From one set of islands to another, the next hot spot north from the Whitsundays is the lovely Magnetic (or “Maggie”) Island just off the coast of Townsville. Arrive here after a short 20-minute ferry ride and instantly relax under coconut palms on the quiet beaches.

For your second day on Magnetic Island, it’s all about hiring a 4WD to explore the most remote parts of this fab location. Checking out the walk to the Forts and spotting some koalas and wallabies on the way is a must. After this, take the off-road track down to the gorgeous bays of Florence and Radical. Snorkel with tropical fish and turtles before heading to Horseshoe Bay for some lunch. Later in the afternoon, head over to West Point for one of the most spectacular sunsets you’ll see on the whole East coast.

magnetic island

Day 13: Mission Beach

You’re well into the tropics now, so why not make the most of it by visiting yet another beach!

On your way, take a detour to Wallaman Falls. Located in the Girrigun National Park, this waterfall is the highest in Australia at an amazing 268m tall. It is listed as a UNESCO World Heritage Site and well worth the trip!

Afterwards, continue your journey to Mission Beach, a seaside town nestled between coastline and jungle. Lined with palm and coconut trees, the pretty main beach is ideal for sunbathing. However, be careful if you’re going for a dip, as crocodiles roam the area and jellyfish are rampant during stinger season! Swimming is usually fine between the protective nets in certain areas, but it pays to be vigilant.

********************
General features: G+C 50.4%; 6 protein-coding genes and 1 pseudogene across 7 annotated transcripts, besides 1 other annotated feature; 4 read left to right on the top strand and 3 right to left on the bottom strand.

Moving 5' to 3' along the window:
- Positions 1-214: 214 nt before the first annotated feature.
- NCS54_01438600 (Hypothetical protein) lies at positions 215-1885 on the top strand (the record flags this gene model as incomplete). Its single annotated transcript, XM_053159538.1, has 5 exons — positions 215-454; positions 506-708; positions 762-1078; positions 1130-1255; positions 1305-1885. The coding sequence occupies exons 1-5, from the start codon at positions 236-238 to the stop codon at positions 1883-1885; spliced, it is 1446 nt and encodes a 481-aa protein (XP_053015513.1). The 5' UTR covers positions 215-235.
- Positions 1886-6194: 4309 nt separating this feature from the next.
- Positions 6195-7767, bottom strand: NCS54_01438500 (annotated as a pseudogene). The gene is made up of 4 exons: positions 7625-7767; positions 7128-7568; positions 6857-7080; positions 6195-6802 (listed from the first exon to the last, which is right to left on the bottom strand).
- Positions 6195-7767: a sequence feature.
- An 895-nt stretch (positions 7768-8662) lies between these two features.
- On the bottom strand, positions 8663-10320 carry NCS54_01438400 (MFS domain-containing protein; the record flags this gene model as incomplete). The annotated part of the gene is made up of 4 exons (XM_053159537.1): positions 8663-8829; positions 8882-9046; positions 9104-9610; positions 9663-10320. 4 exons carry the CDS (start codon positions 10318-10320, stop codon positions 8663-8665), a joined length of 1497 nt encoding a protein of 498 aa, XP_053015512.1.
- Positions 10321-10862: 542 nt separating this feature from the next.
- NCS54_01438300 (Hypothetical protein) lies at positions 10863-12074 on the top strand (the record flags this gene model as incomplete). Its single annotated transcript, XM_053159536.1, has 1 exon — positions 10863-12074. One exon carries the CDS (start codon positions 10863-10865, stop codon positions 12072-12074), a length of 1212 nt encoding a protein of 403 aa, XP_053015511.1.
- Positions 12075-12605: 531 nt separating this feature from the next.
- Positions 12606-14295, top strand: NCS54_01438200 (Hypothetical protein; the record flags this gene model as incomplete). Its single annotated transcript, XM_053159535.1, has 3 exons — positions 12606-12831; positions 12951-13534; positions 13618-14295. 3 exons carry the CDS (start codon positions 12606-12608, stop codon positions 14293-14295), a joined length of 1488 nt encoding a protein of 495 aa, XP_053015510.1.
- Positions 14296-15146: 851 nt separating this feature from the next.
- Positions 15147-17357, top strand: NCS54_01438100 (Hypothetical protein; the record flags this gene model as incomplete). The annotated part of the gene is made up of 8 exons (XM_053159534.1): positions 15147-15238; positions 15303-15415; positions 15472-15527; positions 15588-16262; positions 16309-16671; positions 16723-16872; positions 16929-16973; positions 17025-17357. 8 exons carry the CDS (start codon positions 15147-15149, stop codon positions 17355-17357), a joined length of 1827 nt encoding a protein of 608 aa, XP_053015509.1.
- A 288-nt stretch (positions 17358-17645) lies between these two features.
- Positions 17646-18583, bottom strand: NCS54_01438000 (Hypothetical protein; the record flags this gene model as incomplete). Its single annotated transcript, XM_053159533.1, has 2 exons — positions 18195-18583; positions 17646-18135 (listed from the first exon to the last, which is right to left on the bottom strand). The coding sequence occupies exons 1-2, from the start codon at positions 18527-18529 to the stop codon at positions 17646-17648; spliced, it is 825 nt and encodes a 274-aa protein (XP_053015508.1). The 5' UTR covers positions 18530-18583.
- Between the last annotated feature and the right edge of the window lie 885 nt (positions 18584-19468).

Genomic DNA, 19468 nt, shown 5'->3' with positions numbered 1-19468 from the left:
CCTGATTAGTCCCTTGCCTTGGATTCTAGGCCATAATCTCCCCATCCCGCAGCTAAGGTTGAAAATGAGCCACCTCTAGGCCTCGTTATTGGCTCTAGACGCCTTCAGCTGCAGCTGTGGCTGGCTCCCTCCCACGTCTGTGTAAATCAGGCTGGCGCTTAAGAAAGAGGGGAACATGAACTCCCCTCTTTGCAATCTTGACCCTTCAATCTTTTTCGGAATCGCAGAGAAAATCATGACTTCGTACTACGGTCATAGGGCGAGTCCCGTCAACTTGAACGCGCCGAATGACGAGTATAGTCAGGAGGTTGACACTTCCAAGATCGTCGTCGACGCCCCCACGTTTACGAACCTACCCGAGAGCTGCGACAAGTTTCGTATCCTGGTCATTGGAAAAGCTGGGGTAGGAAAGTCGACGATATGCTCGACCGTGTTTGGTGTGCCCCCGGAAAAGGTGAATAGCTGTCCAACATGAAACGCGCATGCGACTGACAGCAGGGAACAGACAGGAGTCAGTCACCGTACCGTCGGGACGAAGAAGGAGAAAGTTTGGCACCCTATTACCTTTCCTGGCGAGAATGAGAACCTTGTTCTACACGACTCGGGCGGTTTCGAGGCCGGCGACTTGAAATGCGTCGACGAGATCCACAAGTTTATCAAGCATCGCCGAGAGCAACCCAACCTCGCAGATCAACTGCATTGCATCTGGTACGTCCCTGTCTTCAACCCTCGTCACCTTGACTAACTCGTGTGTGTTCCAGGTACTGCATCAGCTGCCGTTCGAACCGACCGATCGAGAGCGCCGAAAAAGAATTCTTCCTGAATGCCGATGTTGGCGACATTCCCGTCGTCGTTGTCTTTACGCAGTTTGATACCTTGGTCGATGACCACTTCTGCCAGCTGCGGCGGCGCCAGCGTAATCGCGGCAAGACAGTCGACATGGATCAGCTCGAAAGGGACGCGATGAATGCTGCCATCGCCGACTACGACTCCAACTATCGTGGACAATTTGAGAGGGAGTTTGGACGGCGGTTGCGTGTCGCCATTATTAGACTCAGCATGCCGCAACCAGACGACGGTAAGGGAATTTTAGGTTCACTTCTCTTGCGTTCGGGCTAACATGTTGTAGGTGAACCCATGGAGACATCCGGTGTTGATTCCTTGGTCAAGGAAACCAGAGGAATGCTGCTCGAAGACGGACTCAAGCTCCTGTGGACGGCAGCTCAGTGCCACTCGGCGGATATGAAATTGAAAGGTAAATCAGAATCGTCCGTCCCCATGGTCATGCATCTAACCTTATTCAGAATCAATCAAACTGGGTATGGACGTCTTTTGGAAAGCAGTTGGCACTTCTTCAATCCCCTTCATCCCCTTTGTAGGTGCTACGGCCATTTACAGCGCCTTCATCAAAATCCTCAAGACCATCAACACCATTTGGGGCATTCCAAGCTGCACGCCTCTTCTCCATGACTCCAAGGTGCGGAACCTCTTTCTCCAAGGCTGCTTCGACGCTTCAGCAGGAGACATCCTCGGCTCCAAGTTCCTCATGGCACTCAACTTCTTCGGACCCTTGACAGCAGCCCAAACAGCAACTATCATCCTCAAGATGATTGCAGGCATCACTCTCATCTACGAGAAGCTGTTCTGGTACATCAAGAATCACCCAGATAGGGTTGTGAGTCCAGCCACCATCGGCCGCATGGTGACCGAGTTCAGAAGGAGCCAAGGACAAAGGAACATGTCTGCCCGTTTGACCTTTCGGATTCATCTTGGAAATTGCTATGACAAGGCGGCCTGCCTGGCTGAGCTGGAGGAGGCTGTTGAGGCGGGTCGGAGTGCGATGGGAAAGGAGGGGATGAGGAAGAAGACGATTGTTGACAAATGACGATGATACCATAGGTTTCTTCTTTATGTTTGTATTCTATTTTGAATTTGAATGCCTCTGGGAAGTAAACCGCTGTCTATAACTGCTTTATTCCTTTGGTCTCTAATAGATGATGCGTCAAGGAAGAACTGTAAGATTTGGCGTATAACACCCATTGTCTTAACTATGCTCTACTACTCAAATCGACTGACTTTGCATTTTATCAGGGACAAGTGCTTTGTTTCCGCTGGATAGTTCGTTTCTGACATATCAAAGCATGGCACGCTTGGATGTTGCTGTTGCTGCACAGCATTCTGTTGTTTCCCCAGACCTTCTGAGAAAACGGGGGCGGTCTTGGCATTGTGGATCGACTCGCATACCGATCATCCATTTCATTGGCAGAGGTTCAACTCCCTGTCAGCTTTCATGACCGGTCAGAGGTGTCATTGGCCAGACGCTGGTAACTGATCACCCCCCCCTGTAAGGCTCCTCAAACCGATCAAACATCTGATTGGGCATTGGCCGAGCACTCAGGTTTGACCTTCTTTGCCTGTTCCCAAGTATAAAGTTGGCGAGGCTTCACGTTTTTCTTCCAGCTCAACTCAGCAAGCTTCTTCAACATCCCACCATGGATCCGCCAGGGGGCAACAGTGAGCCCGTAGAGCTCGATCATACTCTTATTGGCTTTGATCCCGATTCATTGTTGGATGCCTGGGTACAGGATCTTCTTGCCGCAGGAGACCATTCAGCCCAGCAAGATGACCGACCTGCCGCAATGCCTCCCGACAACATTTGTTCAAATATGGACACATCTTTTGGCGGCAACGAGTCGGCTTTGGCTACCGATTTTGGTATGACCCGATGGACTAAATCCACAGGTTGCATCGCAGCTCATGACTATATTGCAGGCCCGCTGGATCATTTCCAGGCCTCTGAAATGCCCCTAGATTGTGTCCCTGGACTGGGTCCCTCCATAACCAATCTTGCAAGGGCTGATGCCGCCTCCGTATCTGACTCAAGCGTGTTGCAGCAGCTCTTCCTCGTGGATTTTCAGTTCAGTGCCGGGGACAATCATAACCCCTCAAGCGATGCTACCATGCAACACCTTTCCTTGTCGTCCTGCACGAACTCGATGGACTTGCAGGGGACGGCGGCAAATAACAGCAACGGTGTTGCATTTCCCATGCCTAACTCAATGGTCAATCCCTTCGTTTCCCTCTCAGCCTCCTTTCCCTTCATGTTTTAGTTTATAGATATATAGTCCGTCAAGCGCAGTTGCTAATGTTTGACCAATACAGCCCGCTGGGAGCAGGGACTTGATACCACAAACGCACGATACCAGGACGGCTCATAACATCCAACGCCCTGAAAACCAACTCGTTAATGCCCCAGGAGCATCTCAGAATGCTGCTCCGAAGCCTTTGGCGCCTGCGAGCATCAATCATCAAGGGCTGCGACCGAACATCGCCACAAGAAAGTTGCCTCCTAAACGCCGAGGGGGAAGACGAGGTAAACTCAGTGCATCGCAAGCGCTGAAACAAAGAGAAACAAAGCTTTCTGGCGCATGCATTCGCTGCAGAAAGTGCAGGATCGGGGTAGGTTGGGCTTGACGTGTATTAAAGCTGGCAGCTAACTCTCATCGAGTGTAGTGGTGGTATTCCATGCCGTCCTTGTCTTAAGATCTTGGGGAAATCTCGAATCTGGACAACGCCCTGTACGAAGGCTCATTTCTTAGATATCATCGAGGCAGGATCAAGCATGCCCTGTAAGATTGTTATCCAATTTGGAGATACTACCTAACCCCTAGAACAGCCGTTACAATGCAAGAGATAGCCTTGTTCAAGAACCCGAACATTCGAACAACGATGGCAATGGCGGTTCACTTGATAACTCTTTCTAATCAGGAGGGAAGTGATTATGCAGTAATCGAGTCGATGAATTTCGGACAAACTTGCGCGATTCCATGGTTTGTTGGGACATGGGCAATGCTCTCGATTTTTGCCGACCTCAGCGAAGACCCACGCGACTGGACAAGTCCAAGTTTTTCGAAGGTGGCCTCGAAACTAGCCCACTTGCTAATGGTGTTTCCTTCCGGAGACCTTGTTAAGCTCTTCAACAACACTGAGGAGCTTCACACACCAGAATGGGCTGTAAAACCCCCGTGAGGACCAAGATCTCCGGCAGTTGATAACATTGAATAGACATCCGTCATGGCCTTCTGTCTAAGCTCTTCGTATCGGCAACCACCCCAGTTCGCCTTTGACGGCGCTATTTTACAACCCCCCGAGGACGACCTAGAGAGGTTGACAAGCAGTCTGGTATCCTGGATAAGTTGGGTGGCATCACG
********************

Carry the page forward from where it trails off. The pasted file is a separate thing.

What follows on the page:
If you missed your chance to go skydiving at Airlie Beach, you can take the plunge here! Mission Beach is also a great place for a hike. If you’re lucky, you might spot a cassowary in the jungle!

Day 14: Cairns

After 2 weeks of travelling, you’ve finally reached the last stop on your itinerary! The gateway to the Great Barrier Reef, the city of Cairns is famous for its chilled out atmosphere and tropical climate.

This city of 150,000 inhabitants has a lot to offer visitors. Boasting an artificial lagoon with stunning views of the coastline, heavenly beaches and islands, lush Botanic Gardens (that are free to visit) and buzzing nightlife, you’ll never be bored here.